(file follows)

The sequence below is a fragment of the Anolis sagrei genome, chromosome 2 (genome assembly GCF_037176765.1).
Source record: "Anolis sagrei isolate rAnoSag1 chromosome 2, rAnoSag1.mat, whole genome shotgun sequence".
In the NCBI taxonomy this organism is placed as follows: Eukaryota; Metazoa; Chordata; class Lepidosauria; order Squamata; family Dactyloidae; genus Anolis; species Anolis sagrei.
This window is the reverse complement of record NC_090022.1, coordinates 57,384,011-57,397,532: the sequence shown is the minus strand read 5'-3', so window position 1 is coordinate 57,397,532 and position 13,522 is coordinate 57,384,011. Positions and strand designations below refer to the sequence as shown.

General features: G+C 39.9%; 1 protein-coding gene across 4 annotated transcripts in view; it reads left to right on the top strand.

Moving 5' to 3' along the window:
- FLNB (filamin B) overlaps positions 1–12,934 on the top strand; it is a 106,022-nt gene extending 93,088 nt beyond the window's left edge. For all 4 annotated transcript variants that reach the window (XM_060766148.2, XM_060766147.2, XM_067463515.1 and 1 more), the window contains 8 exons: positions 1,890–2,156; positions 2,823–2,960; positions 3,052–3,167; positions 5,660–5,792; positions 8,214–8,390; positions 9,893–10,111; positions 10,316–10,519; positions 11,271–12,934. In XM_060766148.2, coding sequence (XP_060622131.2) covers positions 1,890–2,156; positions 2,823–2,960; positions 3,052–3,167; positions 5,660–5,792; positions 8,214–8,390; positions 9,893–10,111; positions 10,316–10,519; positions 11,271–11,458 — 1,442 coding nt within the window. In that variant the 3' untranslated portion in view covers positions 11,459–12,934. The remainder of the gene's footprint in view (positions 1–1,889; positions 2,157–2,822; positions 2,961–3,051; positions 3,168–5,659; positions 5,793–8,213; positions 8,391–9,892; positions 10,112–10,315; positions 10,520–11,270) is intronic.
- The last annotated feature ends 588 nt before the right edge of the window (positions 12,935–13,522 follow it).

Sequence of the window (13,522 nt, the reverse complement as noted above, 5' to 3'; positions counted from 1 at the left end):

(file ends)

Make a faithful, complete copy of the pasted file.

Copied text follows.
The sequence below is a fragment of the Anolis sagrei genome, chromosome 2 (genome assembly GCF_037176765.1).
Source record: "Anolis sagrei isolate rAnoSag1 chromosome 2, rAnoSag1.mat, whole genome shotgun sequence".
In the NCBI taxonomy this organism is placed as follows: Eukaryota; Metazoa; Chordata; class Lepidosauria; order Squamata; family Dactyloidae; genus Anolis; species Anolis sagrei.
This window is the reverse complement of record NC_090022.1, coordinates 57,384,011-57,397,532: the sequence shown is the minus strand read 5'-3', so window position 1 is coordinate 57,397,532 and position 13,522 is coordinate 57,384,011. Positions and strand designations below refer to the sequence as shown.

General features: G+C 39.9%; 1 protein-coding gene across 4 annotated transcripts in view; it reads left to right on the top strand.

Moving 5' to 3' along the window:
- FLNB (filamin B) overlaps positions 1–12,934 on the top strand; it is a 106,022-nt gene extending 93,088 nt beyond the window's left edge. For all 4 annotated transcript variants that reach the window (XM_060766148.2, XM_060766147.2, XM_067463515.1 and 1 more), the window contains 8 exons: positions 1,890–2,156; positions 2,823–2,960; positions 3,052–3,167; positions 5,660–5,792; positions 8,214–8,390; positions 9,893–10,111; positions 10,316–10,519; positions 11,271–12,934. In XM_060766148.2, coding sequence (XP_060622131.2) covers positions 1,890–2,156; positions 2,823–2,960; positions 3,052–3,167; positions 5,660–5,792; positions 8,214–8,390; positions 9,893–10,111; positions 10,316–10,519; positions 11,271–11,458 — 1,442 coding nt within the window. In that variant the 3' untranslated portion in view covers positions 11,459–12,934. The remainder of the gene's footprint in view (positions 1–1,889; positions 2,157–2,822; positions 2,961–3,051; positions 3,168–5,659; positions 5,793–8,213; positions 8,391–9,892; positions 10,112–10,315; positions 10,520–11,270) is intronic.
- The last annotated feature ends 588 nt before the right edge of the window (positions 12,935–13,522 follow it).

Sequence of the window (13,522 nt, the reverse complement as noted above, 5' to 3'; positions counted from 1 at the left end):